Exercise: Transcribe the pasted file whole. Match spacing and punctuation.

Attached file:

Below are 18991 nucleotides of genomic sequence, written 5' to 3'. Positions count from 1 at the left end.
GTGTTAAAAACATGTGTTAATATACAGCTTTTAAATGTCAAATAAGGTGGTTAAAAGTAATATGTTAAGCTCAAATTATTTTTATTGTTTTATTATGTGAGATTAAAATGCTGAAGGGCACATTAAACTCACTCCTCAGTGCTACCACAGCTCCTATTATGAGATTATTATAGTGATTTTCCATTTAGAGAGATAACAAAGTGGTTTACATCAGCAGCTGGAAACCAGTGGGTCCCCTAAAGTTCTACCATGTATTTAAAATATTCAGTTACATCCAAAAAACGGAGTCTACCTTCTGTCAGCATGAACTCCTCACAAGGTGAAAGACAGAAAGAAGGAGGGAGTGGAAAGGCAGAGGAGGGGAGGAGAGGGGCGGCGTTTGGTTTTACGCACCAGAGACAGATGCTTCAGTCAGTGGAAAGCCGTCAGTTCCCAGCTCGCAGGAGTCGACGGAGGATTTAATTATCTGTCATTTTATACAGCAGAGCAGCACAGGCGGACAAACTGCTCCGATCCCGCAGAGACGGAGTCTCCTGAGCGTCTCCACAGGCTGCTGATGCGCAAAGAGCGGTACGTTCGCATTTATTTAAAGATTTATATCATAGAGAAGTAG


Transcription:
Below are 18991 nucleotides of genomic sequence, written 5' to 3'. Positions count from 1 at the left end.
GTGTTAAAAACATGTGTTAATATACAGCTTTTAAATGTCAAATAAGGTGGTTAAAAGTAATATGTTAAGCTCAAATTATTTTTATTGTTTTATTATGTGAGATTAAAATGCTGAAGGGCACATTAAACTCACTCCTCAGTGCTACCACAGCTCCTATTATGAGATTATTATAGTGATTTTCCATTTAGAGAGATAACAAAGTGGTTTACATCAGCAGCTGGAAACCAGTGGGTCCCCTAAAGTTCTACCATGTATTTAAAATATTCAGTTACATCCAAAAAACGGAGTCTACCTTCTGTCAGCATGAACTCCTCACAAGGTGAAAGACAGAAAGAAGGAGGGAGTGGAAAGGCAGAGGAGGGGAGGAGAGGGGCGGCGTTTGGTTTTACGCACCAGAGACAGATGCTTCAGTCAGTGGAAAGCCGTCAGTTCCCAGCTCGCAGGAGTCGACGGAGGATTTAATTATCTGTCATTTTATACAGCAGAGCAGCACAGGCGGACAAACTGCTCCGATCCCGCAGAGACGGAGTCTCCTGAGCGTCTCCACAGGCTGCTGATGCGCAAAGAGCGGTACGTTCGCATTTATTTAAAGATTTATATCATAGAGAAGTAG